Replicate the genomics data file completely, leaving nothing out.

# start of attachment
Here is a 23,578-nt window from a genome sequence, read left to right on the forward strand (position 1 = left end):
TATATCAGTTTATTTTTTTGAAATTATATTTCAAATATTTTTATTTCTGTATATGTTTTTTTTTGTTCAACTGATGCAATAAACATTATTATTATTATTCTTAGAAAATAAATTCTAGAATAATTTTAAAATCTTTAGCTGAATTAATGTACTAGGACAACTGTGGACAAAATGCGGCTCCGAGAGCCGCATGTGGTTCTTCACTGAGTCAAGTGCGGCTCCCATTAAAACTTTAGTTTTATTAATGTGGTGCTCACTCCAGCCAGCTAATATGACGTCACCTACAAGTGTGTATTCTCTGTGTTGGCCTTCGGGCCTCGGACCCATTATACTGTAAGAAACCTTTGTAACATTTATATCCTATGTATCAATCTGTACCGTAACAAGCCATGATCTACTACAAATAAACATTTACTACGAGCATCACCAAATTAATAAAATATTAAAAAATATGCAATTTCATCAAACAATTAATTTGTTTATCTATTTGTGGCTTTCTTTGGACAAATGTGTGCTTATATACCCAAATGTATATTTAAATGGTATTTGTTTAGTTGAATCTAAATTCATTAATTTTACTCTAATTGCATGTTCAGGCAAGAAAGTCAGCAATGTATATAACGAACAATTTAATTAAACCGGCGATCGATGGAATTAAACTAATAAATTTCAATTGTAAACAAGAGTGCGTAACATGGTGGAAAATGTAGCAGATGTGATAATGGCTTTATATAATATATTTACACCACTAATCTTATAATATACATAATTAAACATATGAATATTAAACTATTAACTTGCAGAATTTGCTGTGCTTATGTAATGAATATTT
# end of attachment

Here is a 23,578-nt window from a genome sequence, read left to right on the forward strand (position 1 = left end):
TATATCAGTTTATTTTTTTGAAATTATATTTCAAATATTTTTATTTCTGTATATGTTTTTTTTTGTTCAACTGATGCAATAAACATTATTATTATTATTCTTAGAAAATAAATTCTAGAATAATTTTAAAATCTTTAGCTGAATTAATGTACTAGGACAACTGTGGACAAAATGCGGCTCCGAGAGCCGCATGTGGTTCTTCACTGAGTCAAGTGCGGCTCCCATTAAAACTTTAGTTTTATTAATGTGGTGCTCACTCCAGCCAGCTAATATGACGTCACCTACAAGTGTGTATTCTCTGTGTTGGCCTTCGGGCCTCGGACCCATTATACTGTAAGAAACCTTTGTAACATTTATATCCTATGTATCAATCTGTACCGTAACAAGCCATGATCTACTACAAATAAACATTTACTACGAGCATCACCAAATTAATAAAATATTAAAAAATATGCAATTTCATCAAACAATTAATTTGTTTATCTATTTGTGGCTTTCTTTGGACAAATGTGTGCTTATATACCCAAATGTATATTTAAATGGTATTTGTTTAGTTGAATCTAAATTCATTAATTTTACTCTAATTGCATGTTCAGGCAAGAAAGTCAGCAATGTATATAACGAACAATTTAATTAAACCGGCGATCGATGGAATTAAACTAATAAATTTCAATTGTAAACAAGAGTGCGTAACATGGTGGAAAATGTAGCAGATGTGATAATGGCTTTATATAATATATTTACACCACTAATCTTATAATATACATAATTAAACATATGAATATTAAACTATTAACTTGCAGAATTTGCTGTGCTTATGTAATGAATATTT